Since â–³ ACP and â–³ CBP are similar, matching sides come in the same ratio. Thus,

\(\frac{PB}{PC}\) =\(\frac{PC}{AP}\). Now, AP = 2 â‹… PB , and PC = 7 , so \(\frac{PB}{7}\) = \(\frac{7}{2PB}\). This gives PB = \(\frac{7}{\sqrt{2}}\).

c. If mâˆ BAC = 50Â°, and the measure of the arc AC is 130Â°, what is mâˆ P?

Answer:

By the inscribed/central angle theorem, arc BC has measure 100Â°. By the secant/tangent angle theorem,

mâˆ P = \(\frac{130^{\circ}-100^{\circ}}{2}\) = 15Â°.

(One can also draw in radii and base angles in triangles to obtain the same result.)

Question 3.

The circumscribing circle and the inscribed circle of a triangle have the same center.

a. By drawing three radii of the circumscribing circle, explain why the triangle must be equiangular and, hence, equilateral.

Answer:

Draw the three radii as directed, and label six angles a, b, c, d, e, and f as shown.

We have a = f because they are base angles of an isosceles triangle. (We have congruent radii.) In the same way,

b = c and d = e.

From the construction of an inscribed circle, we know that each radius drawn is an angle bisector of the triangle. Thus, we have a = b, c = d, and e = f.

It now follows that a = b = c = d = e = f. In particular, a + b = c + d = e + f, and the triangle is equiangular. Therefore, the triangle is equilateral.

b. Prove again that the triangle must be equilateral, but this time by drawing three radii of the inscribed circle.

Answer:

By the construction of the circumscribing circle of a triangle, each radius in this picture is the perpendicular bisector of a side of the triangle. If we label the lengths a, b, c, d, e, and f as shown, it follows that b = c, d = e, and a = f.

By the two-tangents theorem, we also have a = b, c = d, and e = f.

Thus, a = b = c = d = e = f, and in particular,

b + c = d + e = a + f; therefore, the triangle is equilateral.

c. Describe a sequence of straightedge and compass constructions that allows you to draw a circle inscribed in a given equilateral triangle.

Answer:

The center of an inscribed circle lies at the point of intersection of any two angle bisectors of the equilateral triangle.

To construct an angle bisector:

- Draw a circle with center at one vertex P of the triangle intersecting two sides of the triangle. Call those two points of intersection A and B.
- Setting the compass at a fixed width, draw two congruent intersecting circles, one centered at A and one centered at B. Call a point of intersection of these two circles Q. (We can assume Q is different from P.)
- The line through P and Q is an angle bisector of the triangle.

Next, construct two such angle bisectors and call their point of intersection O. This is the center of the inscribed circle. Finally, draw a line through O perpendicular to one side of the triangle. To do this:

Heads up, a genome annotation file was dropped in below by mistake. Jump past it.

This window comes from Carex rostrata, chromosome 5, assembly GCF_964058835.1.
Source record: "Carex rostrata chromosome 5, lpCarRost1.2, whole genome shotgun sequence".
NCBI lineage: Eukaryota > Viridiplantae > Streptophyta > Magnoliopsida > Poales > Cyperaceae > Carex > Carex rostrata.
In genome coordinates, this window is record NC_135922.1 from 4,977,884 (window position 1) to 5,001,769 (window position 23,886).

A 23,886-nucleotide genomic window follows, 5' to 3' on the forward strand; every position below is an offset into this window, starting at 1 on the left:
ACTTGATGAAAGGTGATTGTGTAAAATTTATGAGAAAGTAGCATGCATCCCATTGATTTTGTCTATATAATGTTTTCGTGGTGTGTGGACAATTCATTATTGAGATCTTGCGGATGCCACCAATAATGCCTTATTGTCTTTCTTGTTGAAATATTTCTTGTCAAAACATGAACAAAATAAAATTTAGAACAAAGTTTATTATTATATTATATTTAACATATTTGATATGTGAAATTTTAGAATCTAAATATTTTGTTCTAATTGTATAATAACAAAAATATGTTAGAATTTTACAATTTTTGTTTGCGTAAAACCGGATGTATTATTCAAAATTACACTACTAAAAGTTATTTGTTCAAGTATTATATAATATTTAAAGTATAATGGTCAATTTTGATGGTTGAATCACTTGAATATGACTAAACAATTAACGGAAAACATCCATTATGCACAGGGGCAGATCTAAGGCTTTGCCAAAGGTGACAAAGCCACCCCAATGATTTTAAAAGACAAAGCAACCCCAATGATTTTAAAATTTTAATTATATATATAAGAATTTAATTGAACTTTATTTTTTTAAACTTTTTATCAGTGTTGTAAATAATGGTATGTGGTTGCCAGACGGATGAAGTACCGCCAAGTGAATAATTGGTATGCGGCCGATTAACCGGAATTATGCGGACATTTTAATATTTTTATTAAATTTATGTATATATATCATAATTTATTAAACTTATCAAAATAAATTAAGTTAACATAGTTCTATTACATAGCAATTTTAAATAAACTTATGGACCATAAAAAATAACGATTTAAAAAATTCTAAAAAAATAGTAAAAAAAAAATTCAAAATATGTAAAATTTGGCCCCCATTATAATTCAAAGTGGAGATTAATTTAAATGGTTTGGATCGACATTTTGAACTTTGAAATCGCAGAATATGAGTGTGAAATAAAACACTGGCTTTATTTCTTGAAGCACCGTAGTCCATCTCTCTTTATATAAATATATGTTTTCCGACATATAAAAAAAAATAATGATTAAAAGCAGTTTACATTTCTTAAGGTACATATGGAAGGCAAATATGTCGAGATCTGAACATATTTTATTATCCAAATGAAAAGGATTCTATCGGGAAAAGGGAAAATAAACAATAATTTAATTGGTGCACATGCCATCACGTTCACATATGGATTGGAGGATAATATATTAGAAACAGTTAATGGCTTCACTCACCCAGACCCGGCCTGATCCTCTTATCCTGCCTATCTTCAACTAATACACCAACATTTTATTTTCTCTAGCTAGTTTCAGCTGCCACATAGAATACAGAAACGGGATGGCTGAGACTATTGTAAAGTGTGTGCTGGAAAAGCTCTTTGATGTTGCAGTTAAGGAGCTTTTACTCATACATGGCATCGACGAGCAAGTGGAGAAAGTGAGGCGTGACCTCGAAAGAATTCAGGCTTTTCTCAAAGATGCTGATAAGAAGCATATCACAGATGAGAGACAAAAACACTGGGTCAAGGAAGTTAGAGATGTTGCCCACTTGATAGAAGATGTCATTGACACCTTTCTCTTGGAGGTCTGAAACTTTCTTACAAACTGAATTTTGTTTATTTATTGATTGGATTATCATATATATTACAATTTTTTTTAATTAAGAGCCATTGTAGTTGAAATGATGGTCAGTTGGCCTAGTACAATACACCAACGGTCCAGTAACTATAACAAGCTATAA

- Draw a circle centered at O that intersects one side of the triangle at two points.

Call those points C and D. - Draw two congruent intersecting circles, one with center C and one with center D.
- Draw the line through the points of intersection of those two congruent circles. This is a line through O perpendicular to the side of the triangle.

Suppose this perpendicular line through O intersects the side of the triangle at the point R. Set the compass to have width equal to OR. This is the radius of the inscribed circle; so, drawing a circle of this radius with center O produces the inscribed circle.

Question 4.

Show that

(x – 2)(x – 6) + (y – 5)(y + 11) = 0

is the equation of a circle. What is the center of this circle? What is the radius of this circle?

Answer:

We have

(x – 2 )(x – 6 ) + (y – 5 )(y + 11 ) = 0

x^{2} – 8x + 12 + y^{2} + 6y – 55 = 0

x^{2} – 8x + 16 + y^{2} + 6y + 9 = 4 + 64

(x – 4 )^{2} + (y + 3 )^{2} = 68.

This is the equation of a circle with center (4, -3 ) and radius \(\sqrt{68}\).

b. A circle has diameter with endpoints (a, b) and (c, d). Show that the equation of this circle can be written as

(x – a)(x – c) + (y – b)(y – d) = 0.

Answer:

The midpoint of the diameter, which is (\(\frac{a+c}{2}\), \(\frac{b+d}{2}\)), is the center of the circle; half the distance between the endpoints, which is \(\sqrt{(c-a)^{2}+(d-b)^{2}}\) \(\frac{1}{2}\), is the radius of the circle. Thus, the equation of the circle is

(x – \(\frac{a+c}{2}\))^{2} + (y – \(\frac{b-d}{2}\))^{2} = \(\frac{1}{4}\) ((c -a )^{2} + (d -b )^{2} ).

Multiplying through by 4 gives

(2x – a -c )^{2} + (2y – b -d )^{2} = (c – a )^{2} + (d – b )^{2} .

This becomes

4 x^{2} + a^{2} + c^{2}-4xa-4xc + 2ac + 4 y^{2} + b^{2} + d^{2} – 4yb – 4yd + 2bd = c^{2} + a^{2}– 2ac + d^{2} + b^{2} – 2bd.

That is,

4 x^{2} – 4xa – 4xc + 4ac + 4 y^{2} – 4yb – 4yd + 4bd = 0.

Dividing through by 4 gives

x^{2} – xa – xc + ac + y^{2} – yb – yd + bd = 0.

That is,

(x – a )(x – c ) + (y – b )(y – d ) = 0,

as desired.

Question 5.

Prove that opposite angles of a cyclic quadrilateral are supplementary.

Answer:

Consider a cyclic quadrilateral with two interior opposite angles of measures x and y, as shown.

The vertices of the quadrilateral divide the circle into four arcs. Suppose these arcs have measures a, b, c, and d, as shown.

By the inscribed/central angle theorem, we have

a + d = 2y and b + c = 2x. So, a + b + c + d = 2(x + y).

But, a + b + c + d = 360Â°. Thus, it follows that

x + y = \(\frac{360^{\circ}}{2}\) = 180Â° .

By analogous reasoning, the angles in the second pair of interior opposite angles are supplementary as well. (This also follows from the fact that the interior angles of a quadrilateral add to 360Â°. The second pair of interior angles have measures adding to

360Â° – x – y = 360Â° – 180Â° = 180Â°.)